Democrats conceal post-election austerity plans

While the Obama reelection campaign claims to support higher taxes on the wealthy and oppose cuts in Medicare and other programs on which working people depend, the White House and congressional Democrats are already making plans for a bipartisan attack on social programs after the election.

These plans are being concealed from the people behind a smokescreen of demagogy about standing up for the “bottom 99 percent” and making the rich pay “their fair share” in taxes. The cynicism of the Obama campaign underscores the phony and undemocratic character of the entire electoral process.

The Obama campaign has focused on political ploys such as the “Buffett Rule,” a proposal to establish a minimum 30 percent income tax rate for all those making $1 million or more a year. This is an effort to make the American people forget three years of bailouts of the banks and the super-rich and a worsening of income inequality. According to a study released March 2, the top one percent of the American population garnered 93 percent of all increased income in 2010, the first year of economic “recovery” according to the White House.

Obama’s pretended attacks on the wealthy have been combined with denunciations of congressional Republicans and the presumptive Republican presidential nominee Mitt Romney for supporting a budget, drafted by Congressman Paul Ryan, that calls for $5.4 trillion in spending cuts over the next 10 years, including the gutting of Medicare, Medicaid, food stamps and other social programs. The Republicans would, for example, cut three million people off from food stamps.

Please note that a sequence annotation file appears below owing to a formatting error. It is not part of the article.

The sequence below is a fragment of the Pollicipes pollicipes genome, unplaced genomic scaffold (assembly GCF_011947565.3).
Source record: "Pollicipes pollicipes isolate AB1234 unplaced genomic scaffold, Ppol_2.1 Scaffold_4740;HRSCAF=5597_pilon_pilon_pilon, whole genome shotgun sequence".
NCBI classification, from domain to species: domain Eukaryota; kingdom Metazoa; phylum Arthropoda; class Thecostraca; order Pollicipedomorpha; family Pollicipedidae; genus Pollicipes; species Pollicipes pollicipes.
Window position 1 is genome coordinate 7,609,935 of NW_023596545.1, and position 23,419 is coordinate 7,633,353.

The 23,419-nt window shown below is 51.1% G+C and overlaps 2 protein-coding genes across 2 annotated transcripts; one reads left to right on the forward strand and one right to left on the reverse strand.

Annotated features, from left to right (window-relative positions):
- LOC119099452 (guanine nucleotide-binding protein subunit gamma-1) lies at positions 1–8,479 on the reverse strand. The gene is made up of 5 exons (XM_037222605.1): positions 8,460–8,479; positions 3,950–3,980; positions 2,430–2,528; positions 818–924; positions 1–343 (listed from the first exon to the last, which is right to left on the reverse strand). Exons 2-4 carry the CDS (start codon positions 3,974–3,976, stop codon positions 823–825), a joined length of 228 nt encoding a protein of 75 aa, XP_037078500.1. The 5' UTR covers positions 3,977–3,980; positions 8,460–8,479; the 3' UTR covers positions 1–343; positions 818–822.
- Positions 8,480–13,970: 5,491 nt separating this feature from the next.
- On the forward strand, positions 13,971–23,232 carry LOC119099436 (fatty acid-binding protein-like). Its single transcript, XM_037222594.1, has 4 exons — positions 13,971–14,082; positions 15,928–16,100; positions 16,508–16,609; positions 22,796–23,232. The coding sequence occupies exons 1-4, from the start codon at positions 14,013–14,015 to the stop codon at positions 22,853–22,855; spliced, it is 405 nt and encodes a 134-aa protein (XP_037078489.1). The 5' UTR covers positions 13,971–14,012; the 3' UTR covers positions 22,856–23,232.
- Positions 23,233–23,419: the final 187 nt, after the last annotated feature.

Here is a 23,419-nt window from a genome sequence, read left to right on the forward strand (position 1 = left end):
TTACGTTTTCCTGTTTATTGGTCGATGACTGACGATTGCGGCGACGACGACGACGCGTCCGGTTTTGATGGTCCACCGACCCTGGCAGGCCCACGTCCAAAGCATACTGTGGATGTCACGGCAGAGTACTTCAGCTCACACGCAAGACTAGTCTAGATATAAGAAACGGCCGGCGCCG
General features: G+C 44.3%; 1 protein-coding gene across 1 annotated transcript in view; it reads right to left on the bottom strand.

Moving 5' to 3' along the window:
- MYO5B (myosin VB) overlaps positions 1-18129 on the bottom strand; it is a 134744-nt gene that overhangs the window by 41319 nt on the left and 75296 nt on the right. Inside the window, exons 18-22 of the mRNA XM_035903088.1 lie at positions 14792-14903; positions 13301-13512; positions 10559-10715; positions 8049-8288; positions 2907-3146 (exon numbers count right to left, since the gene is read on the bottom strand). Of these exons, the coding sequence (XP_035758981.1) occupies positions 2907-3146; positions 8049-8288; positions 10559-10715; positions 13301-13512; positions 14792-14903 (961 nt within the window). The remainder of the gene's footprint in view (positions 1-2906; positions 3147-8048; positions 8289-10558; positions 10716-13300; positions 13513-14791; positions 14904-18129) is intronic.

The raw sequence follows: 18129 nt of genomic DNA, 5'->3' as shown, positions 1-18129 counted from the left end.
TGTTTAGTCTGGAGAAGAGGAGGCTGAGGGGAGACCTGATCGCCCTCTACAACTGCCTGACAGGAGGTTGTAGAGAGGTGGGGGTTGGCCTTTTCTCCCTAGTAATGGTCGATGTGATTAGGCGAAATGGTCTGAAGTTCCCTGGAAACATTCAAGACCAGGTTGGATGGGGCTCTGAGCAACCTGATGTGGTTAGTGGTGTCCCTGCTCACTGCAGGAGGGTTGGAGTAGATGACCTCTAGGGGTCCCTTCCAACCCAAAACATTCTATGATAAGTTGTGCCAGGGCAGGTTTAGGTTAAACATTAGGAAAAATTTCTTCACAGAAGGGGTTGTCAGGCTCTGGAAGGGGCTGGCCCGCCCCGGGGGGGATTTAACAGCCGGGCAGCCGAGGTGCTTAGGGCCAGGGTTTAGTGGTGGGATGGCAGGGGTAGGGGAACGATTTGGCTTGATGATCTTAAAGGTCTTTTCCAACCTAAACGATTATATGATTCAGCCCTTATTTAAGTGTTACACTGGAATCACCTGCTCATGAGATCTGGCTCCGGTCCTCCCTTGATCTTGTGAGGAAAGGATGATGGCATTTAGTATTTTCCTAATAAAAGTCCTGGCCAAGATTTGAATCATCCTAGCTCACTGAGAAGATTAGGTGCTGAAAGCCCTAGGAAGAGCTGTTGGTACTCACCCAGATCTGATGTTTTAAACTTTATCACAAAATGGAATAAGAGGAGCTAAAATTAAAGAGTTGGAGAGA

The real attitude of the Democrats to massive budget cuts was seen in Tuesday’s decision by Senate Budget Committee Chairman Kent Conrad, Democrat from North Dakota, to postpone any action on a 2013 budget resolution until after the November election. Conrad announced that his committee would begin drafting a budget resolution based on the deficit-cutting recommendations of the Simpson-Bowles commission, appointed by Obama, but that no actual votes would be taken until after the election—i.e., until it is too late for the American people to react at the polls.

Conrad said he had made the decision to postpone a vote after it became clear that not enough Democrats were prepared to support a comprehensive deficit-reduction plan in advance of the elections. “I don’t think we will be prepared to vote before the election,” Conrad said, indicating action would only be taken in a lame-duck session of Congress.

The Bowles-Simpson plan would slash $5.4 trillion from the deficit over ten years, cutting discretionary domestic and military spending as a percentage of gross domestic product from 8.4 percent this year to only 4.8 percent by 2022, and raising taxes, mainly on middle-income families, through abolishing tax breaks such as deductions for mortgage interest and employer-paid health benefits. The plan envisions reductions in income tax rates for the wealthy as well as corporate tax rates.